David Cameron today hailed a real-terms cut in the European Union's next seven-year budget.
After hours of tortuous negotiations over the past two days, the latest EU summit broke up with an agreement that spending for 2014/2020 would be 908 billion euros (£773 billion).
The Deputy Prime Minister hailed the new EU budget as the "right deal" for Britain:
– Nick Clegg, Deputy Prime Minister
This is the right deal for Britain and for Europe. It’s the best outcome for British taxpayers and people right across Europe.
Both the Prime Minister and I have always been clear that it was simply not right for the EU budget to go up when cuts are having to be made at home.
Whilst we may have our differences on other European issues, we have worked as one to keep the EU budget in check.
Tory backbencher Mark Pritchard said pressure from Eurosceptics in the House of Commons helped the Prime Minister secure an EU budget reduction in Brussels.
Members of the shadow cabinet welcomed news that a deal has been done in Brussels to cut the European Union's long-term budget.
At a time when taxes are being raised and services cut at home it cannot be right that the EU Budget should rise in line with inflation.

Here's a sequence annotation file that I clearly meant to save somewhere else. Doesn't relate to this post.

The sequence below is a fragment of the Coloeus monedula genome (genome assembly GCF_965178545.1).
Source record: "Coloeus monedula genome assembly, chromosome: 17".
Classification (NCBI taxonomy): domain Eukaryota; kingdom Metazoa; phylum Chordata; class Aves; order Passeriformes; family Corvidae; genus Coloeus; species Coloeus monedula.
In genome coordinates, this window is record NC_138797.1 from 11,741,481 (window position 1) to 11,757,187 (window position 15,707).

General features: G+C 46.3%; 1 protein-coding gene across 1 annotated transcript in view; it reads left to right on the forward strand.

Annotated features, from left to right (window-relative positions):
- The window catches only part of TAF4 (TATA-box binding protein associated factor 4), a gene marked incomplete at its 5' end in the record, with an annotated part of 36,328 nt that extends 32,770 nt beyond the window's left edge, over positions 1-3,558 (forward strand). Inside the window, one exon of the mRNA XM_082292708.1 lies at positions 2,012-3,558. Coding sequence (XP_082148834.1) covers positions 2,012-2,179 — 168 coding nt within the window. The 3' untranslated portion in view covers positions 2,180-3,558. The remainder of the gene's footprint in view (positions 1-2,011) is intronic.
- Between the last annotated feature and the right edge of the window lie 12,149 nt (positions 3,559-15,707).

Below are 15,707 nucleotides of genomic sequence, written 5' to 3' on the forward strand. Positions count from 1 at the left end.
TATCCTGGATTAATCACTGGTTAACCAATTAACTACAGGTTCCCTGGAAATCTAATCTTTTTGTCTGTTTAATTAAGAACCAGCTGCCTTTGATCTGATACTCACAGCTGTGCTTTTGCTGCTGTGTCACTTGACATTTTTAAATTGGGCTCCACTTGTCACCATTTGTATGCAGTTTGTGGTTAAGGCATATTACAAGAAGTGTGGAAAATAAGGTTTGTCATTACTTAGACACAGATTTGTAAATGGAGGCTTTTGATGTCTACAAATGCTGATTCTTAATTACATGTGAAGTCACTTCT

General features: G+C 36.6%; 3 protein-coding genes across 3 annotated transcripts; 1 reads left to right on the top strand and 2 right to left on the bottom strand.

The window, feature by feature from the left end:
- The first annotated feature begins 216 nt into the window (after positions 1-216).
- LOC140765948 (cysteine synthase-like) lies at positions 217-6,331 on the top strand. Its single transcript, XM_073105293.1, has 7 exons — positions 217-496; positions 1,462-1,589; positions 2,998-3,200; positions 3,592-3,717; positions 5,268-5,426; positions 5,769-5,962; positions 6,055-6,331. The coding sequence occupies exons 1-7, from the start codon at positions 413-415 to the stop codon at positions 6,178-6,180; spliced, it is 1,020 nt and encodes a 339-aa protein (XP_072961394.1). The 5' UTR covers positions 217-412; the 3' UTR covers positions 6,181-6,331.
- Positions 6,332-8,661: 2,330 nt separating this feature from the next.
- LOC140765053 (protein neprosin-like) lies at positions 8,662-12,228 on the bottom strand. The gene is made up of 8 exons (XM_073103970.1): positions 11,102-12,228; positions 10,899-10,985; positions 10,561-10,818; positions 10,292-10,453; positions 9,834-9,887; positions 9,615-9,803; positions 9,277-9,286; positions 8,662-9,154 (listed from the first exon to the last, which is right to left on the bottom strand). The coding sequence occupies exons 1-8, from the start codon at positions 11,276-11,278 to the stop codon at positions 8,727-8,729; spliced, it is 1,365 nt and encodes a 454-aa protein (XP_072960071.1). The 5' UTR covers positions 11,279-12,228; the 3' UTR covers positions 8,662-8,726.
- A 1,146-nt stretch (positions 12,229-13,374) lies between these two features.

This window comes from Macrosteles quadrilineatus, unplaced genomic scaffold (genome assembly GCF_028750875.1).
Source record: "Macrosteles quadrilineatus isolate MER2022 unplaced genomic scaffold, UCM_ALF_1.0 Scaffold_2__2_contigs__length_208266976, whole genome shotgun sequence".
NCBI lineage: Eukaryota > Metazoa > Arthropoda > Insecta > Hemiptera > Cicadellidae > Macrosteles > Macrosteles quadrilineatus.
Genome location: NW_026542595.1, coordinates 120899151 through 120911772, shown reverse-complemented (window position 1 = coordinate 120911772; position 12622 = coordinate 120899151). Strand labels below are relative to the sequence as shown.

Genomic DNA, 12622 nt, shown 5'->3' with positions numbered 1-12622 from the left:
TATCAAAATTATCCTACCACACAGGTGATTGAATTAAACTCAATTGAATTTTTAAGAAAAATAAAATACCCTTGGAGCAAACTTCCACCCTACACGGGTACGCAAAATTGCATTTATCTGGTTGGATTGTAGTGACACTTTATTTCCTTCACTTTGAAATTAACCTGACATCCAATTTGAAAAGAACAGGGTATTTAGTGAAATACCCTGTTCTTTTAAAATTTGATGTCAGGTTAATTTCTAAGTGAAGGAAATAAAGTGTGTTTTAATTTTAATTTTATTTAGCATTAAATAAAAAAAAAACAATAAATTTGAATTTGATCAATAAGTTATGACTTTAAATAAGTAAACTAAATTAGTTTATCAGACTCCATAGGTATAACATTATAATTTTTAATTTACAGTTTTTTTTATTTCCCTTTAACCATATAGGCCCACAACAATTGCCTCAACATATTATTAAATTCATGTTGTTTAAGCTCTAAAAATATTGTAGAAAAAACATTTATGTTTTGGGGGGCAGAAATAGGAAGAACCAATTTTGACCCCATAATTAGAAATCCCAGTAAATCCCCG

That’s why last year Parliament and Labour MPs voted for a real terms cut in the EU Budget. The House of Commons gave David Cameron a clear mandate to negotiate for a real terms cut, even though he resisted it at the time.
We welcome news that a deal has been reached. Failing to agree one could have seen next year's budget go up automatically.
It seemed at times that David Cameron was ready to throw in the towel and aim for a freeze, but today's deal proves that a cut was worth voting for in Westminster and worth negotiating for in Brussels.
David Cameron said the new budget agreed by European Union leaders was "a good deal for Britain".
"The best way to protect the British taxpayer is to get overall spending down, which we've done. Our contributions were always going to go up, now they'll go up by less," said the Prime Minister.
"I think the British public can be proud that we have cut the seven-year credit card limit for the European Union for the first time ever."
David Cameron said he had succeeded in reducing the EU budget after leaders agreed on a new deal of €908 billion, or £773 billion, for the next seven years.
"Effectively I have slashed 24 billion euros off a real freeze on the last budget," the Prime Minister told reporters in Brussels.